Golden

Turn and face the sun my friend

the crisp fall hues will wilt and fade –

to hide, to heal, then grow again

my endless faith

where it’s always been.

Listen to the song bird’s ode

there is a wisdom in its truth –

to pass, to feel, so gently known

a thousand things

yet you’re never alone.

So give in to this gold still here

note the honey in its passing –

to say, to deal, in no despair

for colors change

yet never there:

no not this.

not you.

(we’re golden)

Inheritance

One day I will have a son.

He will inherit all my tomes of poetry.

Every book of Billy Collins,

Charles Bukowski,

the complete collection of Emily Dickinson,

and Sylvia Plath,

along with three copies

of ‘Leaves of Grass’

which I will read to him at night.

I will make sure our walls

are adorned with paintings

and the reverberation of music.

I will show him how to play

guitar and piano

and old records.

He however,

will be a football star

major in business

use my books as coasters

and be nothing like me.

And I,

will never be more proud of anyone,

for anything.

ever.

How the Daylilies Grew

On an unremarkable day

a fourth grader swung his feet

forward and back

like a pendulum

(If pendulums could wear light-up Sketchers)

The world around him:

a game of Uno playing skip cards,

a Tamagotchi slowly starving in the pocket,

a field day running too slow for ribbons,

Yet to that fourth grader

that swing set stood like a castle

and he ruled as king

or maybe a jester, either way …

The friend on the other swing

laughed with him

giggling together

and planting little seeds

which, over a decade later

would grow into truly beautiful

precious

daylilies.

Just Them

Among fields and skies and parkways

I trace my dreams into dirt

onto walls

across my forehead.

I swallow pens

and chew paper

screaming at sunsets

petting lonely fires.

I squeeze my work until

it hardens to coal

seething for spark

lusting for ember.

Yet the clouds are heavy

with rain and thunder

so this wick is made wet

to hide from the flames.

But how fortunate,

among all this chaos

and turbulence

and fury

I was baptized:

by 100 famous poets,

moving my hair

kissing my forehead

by 100,000 nameless writers

straightening my tie

dusting off my shoulders.

Only for them.

JUST for them.

I will go on with this.

and other lies

what’s on your TV,

what your friends tell you,

Spam (the mail and meat variety),

how you felt yesterday,

Mark Zuckerberg’s “human” features

my words,

your words,

Shakespeare’s words,

the words on your phone,

Oh! and birds (probably)

Those dreams you fantasize about,

the way your lover feels about you,

your perception –

of other’s perceptions of you

There are a lot of things

that aren’t real

its all salt water

mud in a syrup bottle.

get it out of you.

Do what you have to

stick a finger down your throat

retch if you have to

Get. It. Out.

The Bookstore

Bukowski had his bar stool

the last seat at the end,

Shakespeare had his room

in the back of the theatre,

Thoreau had his cozy pond estate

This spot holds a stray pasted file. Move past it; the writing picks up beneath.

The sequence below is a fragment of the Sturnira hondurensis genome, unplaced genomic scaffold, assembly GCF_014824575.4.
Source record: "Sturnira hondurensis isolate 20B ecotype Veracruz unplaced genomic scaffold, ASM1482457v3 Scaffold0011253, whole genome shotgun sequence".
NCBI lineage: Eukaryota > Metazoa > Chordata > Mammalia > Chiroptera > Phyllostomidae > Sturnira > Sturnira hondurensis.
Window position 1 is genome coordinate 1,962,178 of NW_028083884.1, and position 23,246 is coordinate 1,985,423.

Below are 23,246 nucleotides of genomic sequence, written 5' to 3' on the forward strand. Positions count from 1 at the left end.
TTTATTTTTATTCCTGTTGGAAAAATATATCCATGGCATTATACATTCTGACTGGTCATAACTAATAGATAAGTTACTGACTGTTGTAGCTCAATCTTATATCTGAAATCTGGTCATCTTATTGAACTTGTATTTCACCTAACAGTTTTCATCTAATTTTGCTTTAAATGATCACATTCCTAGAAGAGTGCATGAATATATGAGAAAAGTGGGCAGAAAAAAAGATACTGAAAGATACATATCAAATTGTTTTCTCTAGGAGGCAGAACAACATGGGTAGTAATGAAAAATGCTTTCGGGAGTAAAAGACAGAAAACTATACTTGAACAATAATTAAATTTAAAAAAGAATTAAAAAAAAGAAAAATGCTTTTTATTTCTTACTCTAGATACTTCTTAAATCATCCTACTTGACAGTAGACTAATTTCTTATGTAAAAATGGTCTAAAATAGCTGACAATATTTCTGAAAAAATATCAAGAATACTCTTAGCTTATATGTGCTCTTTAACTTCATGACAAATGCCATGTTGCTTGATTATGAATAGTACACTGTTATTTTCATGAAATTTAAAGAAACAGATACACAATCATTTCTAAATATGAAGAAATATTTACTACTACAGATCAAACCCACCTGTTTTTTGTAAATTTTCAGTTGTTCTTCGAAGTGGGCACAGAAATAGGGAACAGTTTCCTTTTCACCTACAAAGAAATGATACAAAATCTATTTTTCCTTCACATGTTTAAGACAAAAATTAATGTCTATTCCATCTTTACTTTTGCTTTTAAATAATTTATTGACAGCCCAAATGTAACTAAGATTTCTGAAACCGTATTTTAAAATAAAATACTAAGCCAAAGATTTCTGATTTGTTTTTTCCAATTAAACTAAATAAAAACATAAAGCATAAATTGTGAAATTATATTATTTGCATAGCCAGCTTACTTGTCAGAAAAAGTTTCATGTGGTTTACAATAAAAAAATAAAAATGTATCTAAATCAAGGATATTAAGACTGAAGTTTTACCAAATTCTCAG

among rural Boston trees,

this egregious little amateur has his table

in the corner of a book store.

It has everything I could ever need:

bitter and sweet coffee,

the company of every great soul

to ever slow dance with a pen,

the graceful movements of strangers

with endless mysteries I’ll never know,

some woman in a red sweater

that I can fall in love with

while she flips through used poetry.

This is my castle,

my muse,

my blank canvas.

If I could instantly travel

through any breath of time,

any scene of space,

anywhere in the whole of existence:

I’d go

maybe half a foot to the left

for just a little more leg room.

Emily

This morning,

I got rain on the spine of her book

part of me thinks she’d like that

she’d find it fitting

it’d match the rainfall of her world

the storm of her soul

so deeply felt,

so beautifully expressed.

I looked up what she looked like

an old photo with these full pursed lips

like she could barely contain the words

locked behind her teeth –

she looked thoughtful

like her mind had the same pauses,

the same punctuation as her writing.

I wondered if she felt like me

frustrated her words only decorated

the fragility of her own papers –

her whole life only five published works

out of her 1775 masterpieces

her 1775 genuine expressions of humanity.

This morning,

I wrote her a love note

folded into a square

and watched the rain in the street,

carry it into the sewer.

From my Car

He gently places the flowers on her step

heavy from the weight

of all that young bachelor’s heart beats

all his feelings,

all his intentions,

his cherished observations.

I watch from my car

swallowing thick gulps of air

tasting the tension in his blood.

He rings her bell

runs off grinning

like a thief pocketing diamonds.

She opens the door

smiles at the sight

brings the flowers to her chest

breathes in her hopes deeply

smiling in the sea of its aroma.

Yet that bachelor never saw the smile he caused

only I did,

watching from my car.

Where is that bachelor now?

I imagine him in open pasture

somewhere warm

picking more flowers.